Back when Black Rock City’s population would barely overwhelm an In ‘n’ Out drive-thru, let alone the two-lane highways leading to the Black Rock Desert, the Burning Man Rideshare board was just a handy way for people to catch a ride to the playa.
But with our burgeoning population — and hopes of burgeoning it yet more — ridesharing has become a necessity to ensure the long-term survival of the Burning Man event in Black Rock City (we say “in Black Rock City” because there are 60+ Burning Man events around the world … but let’s not get ahead of ourselves here). The environmental impact aside, the reality is our favorite two-laners to nowhere just can’t take the traffic. So the Rideshare board? Very important.
The board was getting seriously long in the tooth and creaky at the knees, so we sent in our crack tech team to beef, clean, and pretty it up, and then add flight sharing into the Black Rock City Airport (or any other airport for that matter … but there we go getting ahead of ourselves again) and other cool features to help you find the ideal seat for your butt.
OK so here’s the really cool part: we’re making our Rideshare board available to any Burning Man Regional event to manage their own carpooling efforts. That’s right, we’re taking our sustainability efforts global. Any of the 60+ Burning Man Regional events around the world will be able to facilitate carpooling and flight-sharing using this system (whether they do or not is up to them).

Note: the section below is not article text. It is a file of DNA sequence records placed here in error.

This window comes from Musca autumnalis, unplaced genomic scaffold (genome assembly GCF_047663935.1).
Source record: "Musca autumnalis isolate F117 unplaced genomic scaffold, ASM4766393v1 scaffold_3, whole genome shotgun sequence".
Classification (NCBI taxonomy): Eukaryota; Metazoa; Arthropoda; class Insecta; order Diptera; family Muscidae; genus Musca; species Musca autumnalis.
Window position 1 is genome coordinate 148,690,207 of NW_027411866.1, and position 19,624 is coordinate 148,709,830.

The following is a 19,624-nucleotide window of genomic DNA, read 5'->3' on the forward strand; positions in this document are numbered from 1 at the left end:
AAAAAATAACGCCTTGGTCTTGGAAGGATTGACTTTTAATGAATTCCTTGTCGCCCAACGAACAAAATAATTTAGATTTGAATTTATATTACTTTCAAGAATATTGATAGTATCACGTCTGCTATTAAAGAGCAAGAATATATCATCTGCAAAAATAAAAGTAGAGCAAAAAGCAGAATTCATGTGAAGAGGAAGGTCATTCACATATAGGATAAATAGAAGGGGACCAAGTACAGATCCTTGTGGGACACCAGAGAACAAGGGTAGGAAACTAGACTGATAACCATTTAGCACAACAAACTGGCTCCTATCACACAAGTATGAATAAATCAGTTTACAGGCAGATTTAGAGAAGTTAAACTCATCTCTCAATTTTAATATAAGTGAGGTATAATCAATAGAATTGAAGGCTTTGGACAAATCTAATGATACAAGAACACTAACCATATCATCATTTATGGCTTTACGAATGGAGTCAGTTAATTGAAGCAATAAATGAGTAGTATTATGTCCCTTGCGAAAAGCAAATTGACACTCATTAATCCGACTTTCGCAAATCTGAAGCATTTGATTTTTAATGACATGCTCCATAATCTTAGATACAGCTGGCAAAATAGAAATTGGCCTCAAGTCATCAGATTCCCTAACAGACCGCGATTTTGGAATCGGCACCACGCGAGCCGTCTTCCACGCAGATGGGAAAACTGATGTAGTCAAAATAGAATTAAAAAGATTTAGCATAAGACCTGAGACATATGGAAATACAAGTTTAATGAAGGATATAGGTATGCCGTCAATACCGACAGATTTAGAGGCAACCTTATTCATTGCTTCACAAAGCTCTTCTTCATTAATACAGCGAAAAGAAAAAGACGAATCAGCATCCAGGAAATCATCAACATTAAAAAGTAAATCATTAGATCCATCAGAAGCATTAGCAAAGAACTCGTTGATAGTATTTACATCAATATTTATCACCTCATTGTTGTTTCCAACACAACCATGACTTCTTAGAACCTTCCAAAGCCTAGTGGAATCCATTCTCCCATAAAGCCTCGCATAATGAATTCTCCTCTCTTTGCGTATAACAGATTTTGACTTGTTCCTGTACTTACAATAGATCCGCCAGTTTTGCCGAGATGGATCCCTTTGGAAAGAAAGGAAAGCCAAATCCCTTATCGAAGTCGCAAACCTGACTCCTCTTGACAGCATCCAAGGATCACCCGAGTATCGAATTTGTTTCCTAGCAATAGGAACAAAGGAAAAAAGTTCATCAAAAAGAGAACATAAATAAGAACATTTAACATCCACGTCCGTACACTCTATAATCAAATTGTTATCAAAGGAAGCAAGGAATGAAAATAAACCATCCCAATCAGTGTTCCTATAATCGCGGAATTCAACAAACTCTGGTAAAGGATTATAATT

Wait, flight-sharing what? Yes, that’s right. If you’ve got an extra seat to share on your plane, we got that covered too — whichever airport you’re using.
Cool huh? OK so say it with us: More Butts, Fewer Seats!
The San Francisco Arts Commission (SFAC) and Burning Man are pleased to announce the creation of The Temple at Patricia’s Green by renowned artist David Best, to be installed in the Hayes Valley neighborhood of San Francisco. Originally proposed by SFAC, and produced in close collaboration with the Burning Man nonprofit, the new temple will commemorate the 10th anniversary of Best’s Hayes Valley Temple, exhibited at the same location — on Octavia Street at Linden Street — in 2005.
Please join SFAC, Burning Man, and the Hayes Valley community in celebrating this wonderful work of public art at its Opening Reception, June 26, 2015, 11:00 a.m., at Patricia’s Green in San Francisco, California. The artist and special guest speakers will be present.
Burning Man is committed to creating experiences that inspire joy, lift the human spirit, address social problems, and foster a sense of culture, community, and personal engagement.
“Burning Man is thrilled to be working with David Best and the Arts Commission to make this project possible,” says Burning Man’s Associate Director of Strategic Initiatives Tomas McCabe. “In our ongoing effort to make Burning Man culture accessible to everyone, we’re excited that Hayes Valley and the entire City of San Francisco will once again have an opportunity to co-create a powerful, interactive community art experience.”